The third kind of meddling is the most amorphous, the hardest to stop, and the one that least resembles an act of aggression. As Wray noted yesterday, "There's a clear distinction between, on the one hand, activities that threaten the security and integrity of our election systems, and, on the other hand, the broader threat of influence operations designed to manipulate and influence our voters and their opinions." The FBI director meant that the defenses against these distinct forms of interference are bound to be different, but the two threats are also morally different. While one violates people's rights (by trespassing on and messing with their property), the other may amount to nothing more than political discourse.
That sort of activity—creating Facebook pages, organizing rallies, running online ads, tweeting commentary—is not ordinarily described as malign or nefarious, and it is indisputably protected by the First Amendment. When Americans do it, we call it participating in democracy. When Russians do it, we call it undermining democracy.
The influence operation described in the federal indictments unveiled in February and July did involve various types of fraud and dishonesty, including social media accounts created under phony identities, Russians posing as Americans, and (in some cases) the dissemination of fake news. But the essence of what these operatives did was still speech. That is how they sought to "sow discord": through messages that people were free to consider or ignore, believe or dismiss, accept at face value or check, take to heart and act on or skim and forget. If that is "aggression" or "warfare," so is any speech that aims to persuade people or reinforce their pre-existing beliefs.
It's true, there is plenty of stupid, illogical, ugly, and misleading stuff in the Russian-sponsored messages that have been publicly released. But there is plenty of stupid, illogical, ugly, and misleading stuff in the messages manufactured by Americans right here in the USA. Why not focus on the content of the speech, rather than the nationality of the speaker?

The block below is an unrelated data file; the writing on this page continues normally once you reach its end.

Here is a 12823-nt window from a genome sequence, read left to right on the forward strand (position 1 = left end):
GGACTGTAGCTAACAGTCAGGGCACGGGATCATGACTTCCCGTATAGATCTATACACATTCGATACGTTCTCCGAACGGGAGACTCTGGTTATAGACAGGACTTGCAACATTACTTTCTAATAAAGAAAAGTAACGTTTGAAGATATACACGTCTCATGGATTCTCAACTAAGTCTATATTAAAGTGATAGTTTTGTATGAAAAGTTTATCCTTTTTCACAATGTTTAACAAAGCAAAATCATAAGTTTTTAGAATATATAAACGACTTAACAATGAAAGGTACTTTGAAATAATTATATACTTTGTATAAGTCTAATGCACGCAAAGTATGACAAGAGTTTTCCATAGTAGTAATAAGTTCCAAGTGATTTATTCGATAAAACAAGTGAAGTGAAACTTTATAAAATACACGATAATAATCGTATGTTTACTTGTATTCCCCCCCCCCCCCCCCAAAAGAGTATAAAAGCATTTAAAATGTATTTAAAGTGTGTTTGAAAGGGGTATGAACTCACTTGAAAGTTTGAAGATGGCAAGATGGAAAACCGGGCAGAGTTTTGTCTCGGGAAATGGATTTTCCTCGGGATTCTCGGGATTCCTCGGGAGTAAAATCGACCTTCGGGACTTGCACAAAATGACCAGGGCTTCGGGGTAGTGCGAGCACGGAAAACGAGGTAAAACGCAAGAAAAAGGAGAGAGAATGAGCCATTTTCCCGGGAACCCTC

Even benign speech can take on a sinister cast when it is linked to people who live in other countries. Facebook recently deleted a bunch of pages after finding evidence that they were created by foreigners pretending to be Americans. One of those pages was dedicated to organizing and promoting a counterprotest against a white supremacist rally next week in Washington, D.C. The real activists who are participating in the event are pretty pissed at Facebook's ham-handed censorship. "There wasn't much on the page before we were added," one of them told The New York Times. "The content, when it was taken down, was all from us."
This is the sort of thing you can expect when politicians start demanding that social media platforms help protect American democracy from ads suggesting that a vote for Hillary Clinton is a vote for Satan. "It's an extremely dangerous situation for free speech when politicians are screaming at web platforms to 'do something' about a problem that is difficult to address," Evan Greer, deputy director of Fight for the Future, told the Times. "Censoring an anti-Nazi protest was a particularly egregious example of collateral damage."
Does an anti-Nazi protest "sow discord"? I guess so, and by Nielsen et al.'s logic it represents a threat to democratic values.